- Not a substitute for professional veterinary help.
Now that it’s wintertime, we as dog owners have a lot to look forward to: watching our dogs play in the snow, cuddling with them in bed, and dressing them up in cute holiday costumes. But winter brings its own set of dangers, such as dog frostbite, hypothermia, and even dog colds.
In this article, we’ll give an overview of frostbite in dogs: how it’s caused, how to treat it, and how to prevent it, along with what areas are most at risk for frostbite.
Can a dog get frostbite?
Yes, a dog can get frostbite. Just like humans, if left outside in freezing temperatures long enough, any dog can suffer from frostbite.
Those most susceptible to dog frostbite are:
- Smaller breed dogs
- Dogs with short fur
- Senior dogs
- Dogs with metabolic or heart conditions
- Any dog with trouble regulating their temperature
If you have a dog that belongs to these groups, it’s very important to monitor their time outside when the temperature goes below 32°F.
Dog frostbite symptoms
Frostbite can be difficult to spot since fur covers most of our dog’s skin and the symptoms may not present until a few days later.
Extremities like the paws, tail, ear tips, and nose are naturally cooler in relation to other parts of the body like the chest and abdomen, making these areas particularly susceptible to frostbite.
Footpads are an area where lots of heat can be naturally lost, so this is an area to look at first for frostbite signs. If your dog no longer has blood flow to his or her toes, paws, tail, or ear tips, the skin will turn blue.
This is a sign that the tissue is becoming frostbitten which could lead to tissue death and potential loss of the body part.
An impending sign of frostbite is hypothermia, as this is a warning the body is no longer able to keep itself fully warm. When the body needs to conserve heat, like in the case of hypothermia, the blood vessels in the extremities will constrict to restrict blood flow to keep blood circulating to the vital organs such as the brain and heart.
Areas at risk for frostbite in dogs (With warning signs)
- Tail: The tip of the tail will feel cold and may not move in response to your touch
- Paws: toe discoloration, flaky, cold, rough paws
- Ears: the tips of the pinna will be very cold and almost brittle
- Tip of Nose: Gray or white in color, ice crystals forming in the nares, cold to touch
Treating dog frostbite
If you suspect your dog is showing signs of frostbite, remove him or her from the cold area immediately and place them in a warm dry area with a lot of external heat, such as wrapped inside warm blankets.
Make sure that your dog is dry before trying to warm them, due to cold wet fur possibly exacerbating the issue. Getting your dog’s core as warm as possible will allow the extremities to get blood circulating to those areas again.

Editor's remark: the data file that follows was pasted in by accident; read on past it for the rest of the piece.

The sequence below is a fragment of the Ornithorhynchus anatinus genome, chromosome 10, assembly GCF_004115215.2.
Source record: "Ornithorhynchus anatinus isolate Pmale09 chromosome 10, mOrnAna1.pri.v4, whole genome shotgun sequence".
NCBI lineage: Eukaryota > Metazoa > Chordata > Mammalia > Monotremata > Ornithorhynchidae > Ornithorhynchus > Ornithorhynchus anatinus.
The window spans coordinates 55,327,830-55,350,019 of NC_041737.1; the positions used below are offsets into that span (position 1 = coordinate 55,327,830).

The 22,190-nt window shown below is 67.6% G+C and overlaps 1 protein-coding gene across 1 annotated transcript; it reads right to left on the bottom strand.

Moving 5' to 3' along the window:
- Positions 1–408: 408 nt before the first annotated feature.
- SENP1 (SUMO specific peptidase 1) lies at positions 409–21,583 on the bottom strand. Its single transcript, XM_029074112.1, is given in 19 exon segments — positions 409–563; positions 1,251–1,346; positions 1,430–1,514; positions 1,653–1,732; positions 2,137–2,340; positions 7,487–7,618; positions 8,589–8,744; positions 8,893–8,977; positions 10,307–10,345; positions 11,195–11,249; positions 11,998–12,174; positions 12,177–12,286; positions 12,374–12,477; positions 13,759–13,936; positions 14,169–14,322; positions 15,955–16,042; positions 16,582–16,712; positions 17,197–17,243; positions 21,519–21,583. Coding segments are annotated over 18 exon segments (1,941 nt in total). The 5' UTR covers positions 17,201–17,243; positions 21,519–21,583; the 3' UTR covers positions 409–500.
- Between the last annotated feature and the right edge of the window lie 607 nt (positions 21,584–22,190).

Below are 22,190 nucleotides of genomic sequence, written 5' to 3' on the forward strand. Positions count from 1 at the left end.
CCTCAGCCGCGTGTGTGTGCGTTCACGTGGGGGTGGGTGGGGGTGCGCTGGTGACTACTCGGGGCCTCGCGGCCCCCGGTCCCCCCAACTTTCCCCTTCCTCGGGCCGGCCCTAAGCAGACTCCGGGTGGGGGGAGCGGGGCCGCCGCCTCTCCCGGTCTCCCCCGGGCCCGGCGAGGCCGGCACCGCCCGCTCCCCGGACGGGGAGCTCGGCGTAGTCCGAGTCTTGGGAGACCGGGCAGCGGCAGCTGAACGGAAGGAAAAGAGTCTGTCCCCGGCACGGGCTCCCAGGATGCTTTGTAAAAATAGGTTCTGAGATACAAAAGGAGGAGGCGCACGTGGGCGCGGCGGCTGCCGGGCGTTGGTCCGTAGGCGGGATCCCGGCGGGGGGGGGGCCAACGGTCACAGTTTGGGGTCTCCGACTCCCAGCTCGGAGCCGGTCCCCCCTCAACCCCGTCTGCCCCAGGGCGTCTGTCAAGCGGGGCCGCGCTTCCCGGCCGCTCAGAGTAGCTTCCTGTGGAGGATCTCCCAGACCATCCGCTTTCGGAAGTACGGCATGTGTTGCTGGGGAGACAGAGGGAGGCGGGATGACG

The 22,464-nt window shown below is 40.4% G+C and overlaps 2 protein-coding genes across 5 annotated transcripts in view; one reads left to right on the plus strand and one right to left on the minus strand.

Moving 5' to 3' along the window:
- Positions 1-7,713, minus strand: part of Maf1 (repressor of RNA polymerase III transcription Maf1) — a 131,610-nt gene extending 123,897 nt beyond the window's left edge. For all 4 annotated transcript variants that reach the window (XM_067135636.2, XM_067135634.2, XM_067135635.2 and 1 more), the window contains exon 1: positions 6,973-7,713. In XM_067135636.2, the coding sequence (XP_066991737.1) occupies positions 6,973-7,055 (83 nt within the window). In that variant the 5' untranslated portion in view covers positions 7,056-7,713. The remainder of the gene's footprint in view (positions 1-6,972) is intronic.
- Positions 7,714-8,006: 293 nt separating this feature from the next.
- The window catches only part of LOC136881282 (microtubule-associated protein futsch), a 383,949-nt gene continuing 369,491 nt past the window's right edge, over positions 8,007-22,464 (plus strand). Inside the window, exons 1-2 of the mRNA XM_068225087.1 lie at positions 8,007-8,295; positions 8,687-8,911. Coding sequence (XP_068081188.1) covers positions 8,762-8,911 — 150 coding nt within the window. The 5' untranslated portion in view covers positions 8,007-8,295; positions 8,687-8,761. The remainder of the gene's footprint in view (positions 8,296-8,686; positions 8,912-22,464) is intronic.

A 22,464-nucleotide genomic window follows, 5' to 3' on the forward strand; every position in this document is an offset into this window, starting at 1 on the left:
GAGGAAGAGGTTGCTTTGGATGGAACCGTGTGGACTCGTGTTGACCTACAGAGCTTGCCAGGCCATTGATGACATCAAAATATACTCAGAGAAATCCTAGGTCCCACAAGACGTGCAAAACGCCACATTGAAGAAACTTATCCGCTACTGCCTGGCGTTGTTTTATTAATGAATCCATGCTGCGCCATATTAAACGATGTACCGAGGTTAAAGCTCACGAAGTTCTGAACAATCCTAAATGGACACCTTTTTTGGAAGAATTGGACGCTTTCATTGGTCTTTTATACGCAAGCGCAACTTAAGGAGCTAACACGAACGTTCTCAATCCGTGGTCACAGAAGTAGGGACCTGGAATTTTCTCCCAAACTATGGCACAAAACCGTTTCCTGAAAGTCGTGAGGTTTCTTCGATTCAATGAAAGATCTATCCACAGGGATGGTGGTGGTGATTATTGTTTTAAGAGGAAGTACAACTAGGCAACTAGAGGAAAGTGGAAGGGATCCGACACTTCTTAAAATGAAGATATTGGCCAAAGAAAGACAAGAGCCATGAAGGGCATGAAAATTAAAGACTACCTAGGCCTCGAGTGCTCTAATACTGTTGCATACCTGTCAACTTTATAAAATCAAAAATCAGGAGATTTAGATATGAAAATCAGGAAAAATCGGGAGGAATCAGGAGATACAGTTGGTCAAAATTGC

It is best to avoid rubbing or massaging the area that is believed to be frostbitten as this will cause pain when it does thaw and possibly damage the area more.
If you notice blue or white coloring to the areas, this may indicate that the area has not received enough oxygen, and your pet will need to be taken to the veterinary hospital. The veterinarian can assess the extent of tissue damage, provide multiple sources of warmth, and offer medical and surgical support if needed.
You’ll know that your dog has been warmed sufficiently when he or she begins to resume their normal activity and their temperature reaches above 98°F. (Learn how to take your dog’s temperature here.)
The best way to prevent frostbite is to limit winter outdoor activities with your dog to minimize exposure. When your dog does go outside for potty breaks and exercise you can always use cute little dog booties to protect their paws.
Wiping their paws off when they get inside, as well as sweaters and jackets to protect your dog’s core can all help keep your dog warm.
If your dog is kept outside for most of the day during the winter months, it is a good idea to have a water and wind-proof dog house that has plenty of bedding, such as fleece blankets to give your dog the opportunity to stay warm. A heated dog house can also help.
Checking on your dog frequently throughout the day is recommended to make sure he is warm enough and not suffering from any signs of frostbite or hypothermia.
If the temperatures get below 32°F, try moving your pet inside or to the garage where there is protection against windchill.
Staying away from water and keeping your pet dry will prevent their body temperature from dropping at a quicker rate than normal.
Understanding how frostbite can start, how to treat it and how to prevent it will enable you to make the best decisions for your pet this winter.
Accessories like booties, jackets, and sweaters are all fun options to protect your pet when taking strolls through the snow, but making sure they aren’t left out too long in below-freezing temperatures will do even more to prevent this damaging condition.
- Creating a Dog First Aid Kit
- Dog Hypothermia: Symptoms and Treatment
- Running with Your Dog in Winter
- Winter Dog Hats